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Getting close by retreating

Sometimes we have to depart to really arrive... (chew on that one in front of the fire)

I was jealous when I heard someone saying they were heading off with six writer friends for a self-made retreat, complete with an internet moratorium and shared cooking duties. I know from experience that, for whatever reason, these arrangements allow writers to be what they wish they were year-round: productive, balanced, sane, and absurdly happy. (They might even do a jig.)

It makes a certain kind of sense, I suppose, that retreating from your life gets you closer to your work–when you’re a writer. (And probably when you’re any number of other, more practical things as well.) I thought of this not only because I heard from Karen P. that re-entry from MacDowell was tough, but also because every year, we get a week in Grand Lake during which time I tend to write more than I’ve written in the months leading up to that week–even though I teach when I’m there, and have Julie McCoy-like social director duties. (Okay, “duties” makes it sound like it’s not exactly what I love to do–socialize with writers–which is incorrect. I love it.)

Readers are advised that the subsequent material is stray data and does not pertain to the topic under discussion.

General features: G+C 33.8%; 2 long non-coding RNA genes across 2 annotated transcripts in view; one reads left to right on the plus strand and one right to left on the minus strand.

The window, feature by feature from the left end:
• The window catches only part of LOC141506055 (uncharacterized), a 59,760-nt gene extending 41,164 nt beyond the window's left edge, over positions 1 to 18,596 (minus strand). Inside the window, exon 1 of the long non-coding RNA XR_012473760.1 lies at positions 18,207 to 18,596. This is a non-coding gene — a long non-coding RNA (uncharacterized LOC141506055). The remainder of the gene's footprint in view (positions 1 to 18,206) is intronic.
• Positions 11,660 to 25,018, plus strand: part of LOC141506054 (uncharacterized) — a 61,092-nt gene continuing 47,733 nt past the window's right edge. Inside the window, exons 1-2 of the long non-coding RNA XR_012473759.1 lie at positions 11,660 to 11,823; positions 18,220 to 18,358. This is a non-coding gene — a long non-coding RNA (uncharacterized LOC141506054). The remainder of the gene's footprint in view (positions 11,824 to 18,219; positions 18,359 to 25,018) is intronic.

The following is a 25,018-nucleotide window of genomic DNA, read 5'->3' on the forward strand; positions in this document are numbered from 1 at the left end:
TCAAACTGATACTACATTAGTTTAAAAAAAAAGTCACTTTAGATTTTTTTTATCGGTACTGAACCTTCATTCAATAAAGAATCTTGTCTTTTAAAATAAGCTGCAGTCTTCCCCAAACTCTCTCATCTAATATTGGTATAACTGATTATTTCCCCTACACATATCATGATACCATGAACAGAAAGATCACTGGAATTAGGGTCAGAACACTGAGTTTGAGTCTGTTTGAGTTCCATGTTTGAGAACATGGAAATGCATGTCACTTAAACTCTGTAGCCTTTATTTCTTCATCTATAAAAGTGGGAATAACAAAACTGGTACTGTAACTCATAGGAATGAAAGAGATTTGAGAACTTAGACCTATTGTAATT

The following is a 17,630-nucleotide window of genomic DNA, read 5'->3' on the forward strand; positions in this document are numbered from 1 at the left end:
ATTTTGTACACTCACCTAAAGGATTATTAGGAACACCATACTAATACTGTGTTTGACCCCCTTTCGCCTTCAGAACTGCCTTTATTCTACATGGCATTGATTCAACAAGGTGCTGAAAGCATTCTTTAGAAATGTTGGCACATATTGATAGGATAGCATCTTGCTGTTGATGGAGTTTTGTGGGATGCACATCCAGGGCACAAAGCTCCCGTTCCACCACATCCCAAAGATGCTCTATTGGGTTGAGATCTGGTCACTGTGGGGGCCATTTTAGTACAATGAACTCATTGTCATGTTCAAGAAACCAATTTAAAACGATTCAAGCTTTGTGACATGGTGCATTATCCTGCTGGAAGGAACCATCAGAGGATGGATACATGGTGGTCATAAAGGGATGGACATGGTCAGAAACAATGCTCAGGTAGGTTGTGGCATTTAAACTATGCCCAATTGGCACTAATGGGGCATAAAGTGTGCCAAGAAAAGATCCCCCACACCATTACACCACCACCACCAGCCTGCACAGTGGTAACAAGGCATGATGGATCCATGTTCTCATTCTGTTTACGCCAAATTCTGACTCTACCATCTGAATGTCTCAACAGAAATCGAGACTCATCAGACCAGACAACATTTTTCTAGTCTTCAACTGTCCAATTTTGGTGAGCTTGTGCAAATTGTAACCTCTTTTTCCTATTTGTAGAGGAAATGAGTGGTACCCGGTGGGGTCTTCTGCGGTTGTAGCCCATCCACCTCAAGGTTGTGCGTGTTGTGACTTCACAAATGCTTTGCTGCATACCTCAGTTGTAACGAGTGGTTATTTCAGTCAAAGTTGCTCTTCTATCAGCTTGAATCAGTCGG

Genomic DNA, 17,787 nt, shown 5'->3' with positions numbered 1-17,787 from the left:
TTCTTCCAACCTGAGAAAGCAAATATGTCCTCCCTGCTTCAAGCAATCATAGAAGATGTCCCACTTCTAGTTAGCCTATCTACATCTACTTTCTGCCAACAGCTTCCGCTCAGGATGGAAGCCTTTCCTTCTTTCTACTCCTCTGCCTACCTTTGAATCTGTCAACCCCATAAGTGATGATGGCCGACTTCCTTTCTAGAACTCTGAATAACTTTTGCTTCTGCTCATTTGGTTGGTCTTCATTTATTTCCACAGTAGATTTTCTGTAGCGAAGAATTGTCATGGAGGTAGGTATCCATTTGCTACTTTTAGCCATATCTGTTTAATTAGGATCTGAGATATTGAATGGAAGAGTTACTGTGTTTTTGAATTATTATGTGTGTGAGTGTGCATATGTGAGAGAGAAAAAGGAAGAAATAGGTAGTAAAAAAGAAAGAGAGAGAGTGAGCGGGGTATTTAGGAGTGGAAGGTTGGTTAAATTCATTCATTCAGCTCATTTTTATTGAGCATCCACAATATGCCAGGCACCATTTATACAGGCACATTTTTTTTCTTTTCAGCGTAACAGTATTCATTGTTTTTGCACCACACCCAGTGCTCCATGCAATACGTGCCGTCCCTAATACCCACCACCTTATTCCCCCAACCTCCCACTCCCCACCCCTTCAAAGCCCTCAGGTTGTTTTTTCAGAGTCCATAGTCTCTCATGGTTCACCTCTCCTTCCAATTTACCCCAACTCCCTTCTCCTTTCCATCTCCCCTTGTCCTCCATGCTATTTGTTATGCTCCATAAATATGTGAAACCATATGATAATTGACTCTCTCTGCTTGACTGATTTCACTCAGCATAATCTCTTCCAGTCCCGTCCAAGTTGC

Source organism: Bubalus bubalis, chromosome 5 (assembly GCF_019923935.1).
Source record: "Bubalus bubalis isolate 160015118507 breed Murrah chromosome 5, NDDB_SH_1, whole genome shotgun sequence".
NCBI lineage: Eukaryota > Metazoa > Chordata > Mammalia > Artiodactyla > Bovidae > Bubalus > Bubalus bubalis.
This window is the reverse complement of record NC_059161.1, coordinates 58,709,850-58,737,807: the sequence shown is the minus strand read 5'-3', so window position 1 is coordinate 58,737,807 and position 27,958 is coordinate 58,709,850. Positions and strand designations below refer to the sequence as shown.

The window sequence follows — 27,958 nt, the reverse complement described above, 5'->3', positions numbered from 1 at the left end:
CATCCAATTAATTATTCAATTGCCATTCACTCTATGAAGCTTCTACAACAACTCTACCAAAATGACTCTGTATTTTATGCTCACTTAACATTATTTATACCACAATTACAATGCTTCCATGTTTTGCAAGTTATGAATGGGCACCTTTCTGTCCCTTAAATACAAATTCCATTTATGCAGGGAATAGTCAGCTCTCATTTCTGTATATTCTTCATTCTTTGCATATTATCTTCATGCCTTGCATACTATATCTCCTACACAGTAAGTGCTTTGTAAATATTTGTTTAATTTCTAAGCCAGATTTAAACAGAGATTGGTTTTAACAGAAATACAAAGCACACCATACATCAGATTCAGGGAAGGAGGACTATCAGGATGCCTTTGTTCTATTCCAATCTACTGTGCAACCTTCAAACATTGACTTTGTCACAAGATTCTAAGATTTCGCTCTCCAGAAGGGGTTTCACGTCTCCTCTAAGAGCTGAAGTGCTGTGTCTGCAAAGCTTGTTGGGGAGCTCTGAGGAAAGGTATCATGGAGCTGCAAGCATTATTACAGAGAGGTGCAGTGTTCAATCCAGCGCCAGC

My pal Jenny and I have organized our own getaways–once to Mexico, once to Aspen–just to focus on writing, and I always think I’m going to take my new habits back to the “real world.”  But it never works like that. It always feels like too much of the noise of the world intrudes. I think Wordsworth said it best a couple hundred years ago: “The world is too much with us; late and soon,/Getting and spending, we lay waste our powers:/Little we see in Nature that is ours;/We have given our hearts away, a sordid boon!”